- Channel 4 show presented by Jimmy Doherty to look at truth behind sugar
- FEMAIL analyses sugar facts and finds it isn’t always bad for you
- Natural alternatives like agave nectar may not be as healthy as we think
We all know sugar is bad for us – and yet we still can’t resist the lure of a sugary snack or fizzy drink.
Many of us are addicts without even knowing it, while the NHS estimates that children eat three times as much of the white stuff as they should.
But with so many facts and figures sweeping the web, what is the truth behind the health hype?
In a Channel 4 hour-long special tonight, Jimmy ‘Jimmy’s Farm’ Doherty, Matt Tebbutt and Kate Quilton will try to separate the sugar facts from the fiction.
Jimmy Doherty, pictured on Sunday Brunch this summer, will co-present a one-hour special separating sugar facts from fiction on Channel 4 tonight
Part of the Food Unwrapped series, The Truth About Sugar will explore whether trendy natural sugar alternatives such as agave sugar are any healthier, and the difference between the brown and white varieties.
The presenters will also test a pioneering theory which can allow you to enjoy sugar without the calories – by just swilling it around your mouth before spitting it out.
In advance of the programme’s airing tonight at 8pm, FEMAIL has rounded up and debunked the biggest sugar myths.
SUGAR IS ALWAYS BAD FOR YOU
Sugar isn’t always bad for you – it can save lives of children across the world by being used to make an oral rehydrating solution, pictured, for when youngsters are ill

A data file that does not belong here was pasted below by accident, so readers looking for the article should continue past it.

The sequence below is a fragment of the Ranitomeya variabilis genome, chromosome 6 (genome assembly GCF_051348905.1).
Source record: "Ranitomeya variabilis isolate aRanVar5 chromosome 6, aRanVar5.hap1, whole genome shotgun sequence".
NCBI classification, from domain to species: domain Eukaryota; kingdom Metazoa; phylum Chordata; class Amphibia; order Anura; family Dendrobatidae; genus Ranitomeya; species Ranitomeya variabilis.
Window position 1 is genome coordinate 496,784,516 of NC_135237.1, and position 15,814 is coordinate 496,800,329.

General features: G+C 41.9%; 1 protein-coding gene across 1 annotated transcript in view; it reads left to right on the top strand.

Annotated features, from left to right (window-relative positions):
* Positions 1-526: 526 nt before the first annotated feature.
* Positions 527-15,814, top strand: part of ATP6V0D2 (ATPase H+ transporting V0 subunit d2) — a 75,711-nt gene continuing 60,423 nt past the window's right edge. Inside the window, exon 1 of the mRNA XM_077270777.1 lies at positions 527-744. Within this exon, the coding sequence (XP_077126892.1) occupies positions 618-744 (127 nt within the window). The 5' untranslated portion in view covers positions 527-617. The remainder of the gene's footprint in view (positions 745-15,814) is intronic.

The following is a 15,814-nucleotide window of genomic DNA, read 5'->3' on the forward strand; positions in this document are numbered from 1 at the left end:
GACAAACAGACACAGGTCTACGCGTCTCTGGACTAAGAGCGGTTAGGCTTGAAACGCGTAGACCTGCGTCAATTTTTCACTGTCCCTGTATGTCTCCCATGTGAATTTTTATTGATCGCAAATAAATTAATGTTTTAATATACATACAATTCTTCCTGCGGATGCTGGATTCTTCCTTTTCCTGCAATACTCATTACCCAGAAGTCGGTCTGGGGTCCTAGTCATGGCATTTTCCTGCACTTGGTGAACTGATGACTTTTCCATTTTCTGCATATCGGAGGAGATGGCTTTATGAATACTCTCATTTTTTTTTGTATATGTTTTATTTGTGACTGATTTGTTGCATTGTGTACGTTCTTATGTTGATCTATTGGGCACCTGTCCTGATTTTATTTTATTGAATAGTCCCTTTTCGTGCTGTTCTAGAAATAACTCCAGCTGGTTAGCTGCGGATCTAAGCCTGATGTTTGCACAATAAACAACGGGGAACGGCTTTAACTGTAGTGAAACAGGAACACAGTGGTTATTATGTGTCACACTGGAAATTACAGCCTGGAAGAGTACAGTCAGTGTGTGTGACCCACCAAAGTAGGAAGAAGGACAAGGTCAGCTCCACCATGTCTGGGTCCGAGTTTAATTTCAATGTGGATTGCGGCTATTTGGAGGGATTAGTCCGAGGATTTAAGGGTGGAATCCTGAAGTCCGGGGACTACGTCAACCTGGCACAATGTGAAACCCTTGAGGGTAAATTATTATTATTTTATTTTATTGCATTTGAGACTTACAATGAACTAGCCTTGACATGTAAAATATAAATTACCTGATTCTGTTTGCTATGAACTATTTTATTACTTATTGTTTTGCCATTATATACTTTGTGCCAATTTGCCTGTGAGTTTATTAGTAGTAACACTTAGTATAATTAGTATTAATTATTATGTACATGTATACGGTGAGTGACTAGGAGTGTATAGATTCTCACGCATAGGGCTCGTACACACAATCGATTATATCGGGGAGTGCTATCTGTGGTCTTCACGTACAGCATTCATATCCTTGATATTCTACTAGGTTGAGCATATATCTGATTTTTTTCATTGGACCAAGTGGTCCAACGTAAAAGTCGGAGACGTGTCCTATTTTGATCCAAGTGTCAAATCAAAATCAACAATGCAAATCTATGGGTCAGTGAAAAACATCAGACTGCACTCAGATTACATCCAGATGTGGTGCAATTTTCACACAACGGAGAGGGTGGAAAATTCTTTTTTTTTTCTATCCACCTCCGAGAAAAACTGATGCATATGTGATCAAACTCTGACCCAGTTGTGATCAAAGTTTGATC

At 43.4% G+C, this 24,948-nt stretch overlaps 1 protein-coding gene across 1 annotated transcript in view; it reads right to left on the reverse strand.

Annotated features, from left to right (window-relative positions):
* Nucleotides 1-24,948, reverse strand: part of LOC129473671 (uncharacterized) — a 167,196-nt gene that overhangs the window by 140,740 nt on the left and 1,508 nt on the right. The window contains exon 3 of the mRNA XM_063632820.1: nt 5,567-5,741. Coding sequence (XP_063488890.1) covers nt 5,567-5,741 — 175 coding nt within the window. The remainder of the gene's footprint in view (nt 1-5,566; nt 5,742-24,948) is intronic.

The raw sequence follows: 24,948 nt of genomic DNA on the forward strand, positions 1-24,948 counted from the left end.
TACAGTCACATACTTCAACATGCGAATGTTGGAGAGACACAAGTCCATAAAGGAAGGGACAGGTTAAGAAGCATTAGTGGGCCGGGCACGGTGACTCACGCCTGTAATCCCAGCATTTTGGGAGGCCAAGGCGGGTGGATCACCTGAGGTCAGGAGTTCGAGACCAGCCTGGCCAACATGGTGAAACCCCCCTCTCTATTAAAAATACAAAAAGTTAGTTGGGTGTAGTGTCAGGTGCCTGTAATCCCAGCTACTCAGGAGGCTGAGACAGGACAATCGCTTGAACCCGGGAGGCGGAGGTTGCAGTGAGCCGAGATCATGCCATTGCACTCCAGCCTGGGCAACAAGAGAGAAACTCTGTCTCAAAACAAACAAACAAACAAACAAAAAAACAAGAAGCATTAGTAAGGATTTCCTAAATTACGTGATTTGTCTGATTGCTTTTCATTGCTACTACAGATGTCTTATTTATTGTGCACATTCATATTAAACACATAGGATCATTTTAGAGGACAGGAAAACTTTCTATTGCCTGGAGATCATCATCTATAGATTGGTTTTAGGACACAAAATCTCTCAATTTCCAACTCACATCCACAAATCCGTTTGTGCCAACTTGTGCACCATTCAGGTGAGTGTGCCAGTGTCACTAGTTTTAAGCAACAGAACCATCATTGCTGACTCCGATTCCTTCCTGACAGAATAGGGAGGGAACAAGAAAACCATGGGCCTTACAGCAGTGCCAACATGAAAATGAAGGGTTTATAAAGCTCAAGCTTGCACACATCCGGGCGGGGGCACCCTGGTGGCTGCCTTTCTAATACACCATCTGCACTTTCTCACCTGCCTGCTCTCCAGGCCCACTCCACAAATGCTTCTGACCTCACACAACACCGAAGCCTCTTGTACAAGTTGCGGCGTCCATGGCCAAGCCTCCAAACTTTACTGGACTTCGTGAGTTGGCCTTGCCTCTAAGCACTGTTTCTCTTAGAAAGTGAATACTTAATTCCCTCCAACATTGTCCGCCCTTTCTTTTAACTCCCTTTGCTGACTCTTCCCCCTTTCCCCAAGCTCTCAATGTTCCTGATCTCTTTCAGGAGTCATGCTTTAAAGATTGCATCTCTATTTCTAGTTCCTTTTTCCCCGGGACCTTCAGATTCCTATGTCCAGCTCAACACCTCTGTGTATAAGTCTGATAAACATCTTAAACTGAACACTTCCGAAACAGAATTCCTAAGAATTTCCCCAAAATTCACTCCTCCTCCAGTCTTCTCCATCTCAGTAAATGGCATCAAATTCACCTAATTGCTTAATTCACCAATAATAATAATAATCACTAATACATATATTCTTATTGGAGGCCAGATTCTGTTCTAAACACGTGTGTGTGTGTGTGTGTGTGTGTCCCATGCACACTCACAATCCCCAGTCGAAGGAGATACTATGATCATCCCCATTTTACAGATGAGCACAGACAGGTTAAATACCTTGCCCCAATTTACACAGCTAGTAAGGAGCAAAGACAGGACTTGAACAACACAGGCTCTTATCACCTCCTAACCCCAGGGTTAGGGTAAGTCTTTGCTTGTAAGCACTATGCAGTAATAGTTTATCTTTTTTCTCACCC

Incorrect. We should all try to eat and drink less sugar, but it’s not always the antichrist it’s made out to be.
The World Sugar Research Organisation (WSRO) reports that sugar can be used to make an oral rehydration solution to help children from becoming dehydrated when they fall ill with diarrhoea or vomiting, particularly in developing countries.
‘The effective use of ORS saves millions of lives around the world each year,’ according to the WSRO.
A typical recipe is to combine 1 litre of water, 8 teaspoons sugar and ½ teaspoon of salt.
STOP EATING YOGHURT AND MILK
Plain yoghurt, pictured topped with fruit, and milk, above in a glass, may contain sugars but these are naturally occurring, and form part of a balanced diet
False. If you’re trying to cut down on the amount of sugar you eat in a day, there’s no need to eliminate plain yoghurt and milk from your diet.
Though they both contain sugars, these are naturally occurring and form part of a balanced diet.
It’s just added or free sugars you need to limit – and this doesn’t just mean the spoonful you add to your tea.
Honey, syrup and fruit juice nectars all count as free sugars, which the government says shouldn’t make up more than 5 per cent of the energy you get from food and drink each day.
STOP EATING FRUIT
The NHS recommends to eat fruit whole, rather than blended or juiced, pictured left
Ignore. For the same reason as yoghurt and milk, feel free to continue to eat whole fruit.